[0183]FIG. 21A-C show a side view, a top view and a bottom view of first part of an air pressure indicating device according to another embodiment of the present invention. FIG. 21D shows a side cross sectional view of the first part 210 at line I-I of FIG. 21B. FIG. 21E shows a side cross sectional view at line I-I of FIG. 21B further including the rest of the air pressure indicating device according to the present invention. FIG. 21F-G show a front and back views of an end cap 211 of the device 210. FIG. 21H shows a side view of an air pressure piston 212 of the air pressure indicating device. This air pressure device is very thin and round, cheap and easy to manufacture and can be connected between the connectors 7 a and 77 b by cutting the nylon tube 6 in half and inserting the two ends of the pressure indicating device into the respective ends of the cut tube 6.
  • [0184]
    Referring to FIGS. 21A-21H, numeral 210 designates a first part comprising a round shaft having two round holes 210 a, 210 b formed therein. The first hole 210 a passes right through the first cylindrical part in the axial direction thereof and provides the function of an air passage hole for passing pressurized air from the air pump to the tire being inflated. The second hole 210 b extends from one end of the shaft 210 to a point near the other end of the shaft 210. Numeral 210 c designates two round opening formed at the respective end of the shaft 210 for receiving end caps 211 therein. The diameter of the openings 210 c is greater than the diameters of the holes 210 a and 210 b combined. Numeral 210 h designates a round hole formed through the side wall of the shaft 210 which extends from the outside of the shaft 210 to the second hole 210 b, the hole 210 h being formed near the point where the second hole 210 b ends inside the shaft 210. The shaft 210 is made from transparent plastic such as acryl using conventional injection molding techniques.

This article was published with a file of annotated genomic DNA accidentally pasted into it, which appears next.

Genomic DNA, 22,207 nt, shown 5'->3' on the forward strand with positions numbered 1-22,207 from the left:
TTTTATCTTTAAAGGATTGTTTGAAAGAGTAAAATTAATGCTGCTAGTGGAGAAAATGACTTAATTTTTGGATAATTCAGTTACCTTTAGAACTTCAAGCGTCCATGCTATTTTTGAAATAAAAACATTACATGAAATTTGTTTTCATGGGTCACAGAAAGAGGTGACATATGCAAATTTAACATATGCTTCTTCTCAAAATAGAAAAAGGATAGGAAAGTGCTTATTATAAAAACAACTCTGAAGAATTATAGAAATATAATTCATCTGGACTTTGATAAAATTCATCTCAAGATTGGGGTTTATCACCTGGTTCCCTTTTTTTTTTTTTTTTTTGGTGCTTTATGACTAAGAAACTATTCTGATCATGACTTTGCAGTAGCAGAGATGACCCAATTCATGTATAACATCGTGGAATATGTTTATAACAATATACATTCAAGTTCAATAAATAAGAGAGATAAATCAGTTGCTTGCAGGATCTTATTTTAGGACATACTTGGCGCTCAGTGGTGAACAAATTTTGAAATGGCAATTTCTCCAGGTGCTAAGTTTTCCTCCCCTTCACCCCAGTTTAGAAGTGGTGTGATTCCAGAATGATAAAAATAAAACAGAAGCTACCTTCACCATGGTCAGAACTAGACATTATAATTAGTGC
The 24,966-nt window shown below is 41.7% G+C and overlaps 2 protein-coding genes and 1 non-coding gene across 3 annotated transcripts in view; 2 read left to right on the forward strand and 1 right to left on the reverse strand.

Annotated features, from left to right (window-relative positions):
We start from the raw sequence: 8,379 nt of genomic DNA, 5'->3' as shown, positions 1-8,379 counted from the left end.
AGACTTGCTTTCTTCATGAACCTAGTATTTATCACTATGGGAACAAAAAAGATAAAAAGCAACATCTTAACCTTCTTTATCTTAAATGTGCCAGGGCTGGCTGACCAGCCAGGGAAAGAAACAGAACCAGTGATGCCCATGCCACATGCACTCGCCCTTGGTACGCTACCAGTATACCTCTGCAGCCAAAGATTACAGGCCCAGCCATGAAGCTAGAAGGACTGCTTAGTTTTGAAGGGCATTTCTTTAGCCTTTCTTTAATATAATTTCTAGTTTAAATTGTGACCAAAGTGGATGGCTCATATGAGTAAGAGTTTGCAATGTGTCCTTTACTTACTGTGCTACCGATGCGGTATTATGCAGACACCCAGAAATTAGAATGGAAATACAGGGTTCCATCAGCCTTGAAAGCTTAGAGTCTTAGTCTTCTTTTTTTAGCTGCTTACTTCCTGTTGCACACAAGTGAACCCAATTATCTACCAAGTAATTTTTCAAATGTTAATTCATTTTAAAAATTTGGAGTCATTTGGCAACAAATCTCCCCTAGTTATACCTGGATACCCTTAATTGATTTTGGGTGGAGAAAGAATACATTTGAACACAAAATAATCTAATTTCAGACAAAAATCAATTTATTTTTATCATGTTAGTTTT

• [0185]
    The end caps 211 are round in shape having a central through hole 211 h formed through the center thereof. Numeral 211 a designates the outer end of the cap 211, numeral 211 p designates a pair of cone shaped protrusions formed at fixed intervals along the outer surface of the outer end 211 a of the end cap 211 in the axial direction thereof Numeral 211 r designates a round ridge formed on the outer surface of the outer end 211 a of the end cap 211, the ridge 211 r having an outer diameter equal to the outer diameter of the first shaft 210. Numeral 211 b designates a round portion formed at the other end of the end cap 211, the outer diameter of the round portion 211 b having the same diameter as the inner diameter of the openings 210 c formed in the ends of the shaft 210, so that the round portions 211 b frictionally fit inside the openings 210 c and may be glued therein. The end caps are formed of plastic such as acryl, etc using conventional injection molding techniques.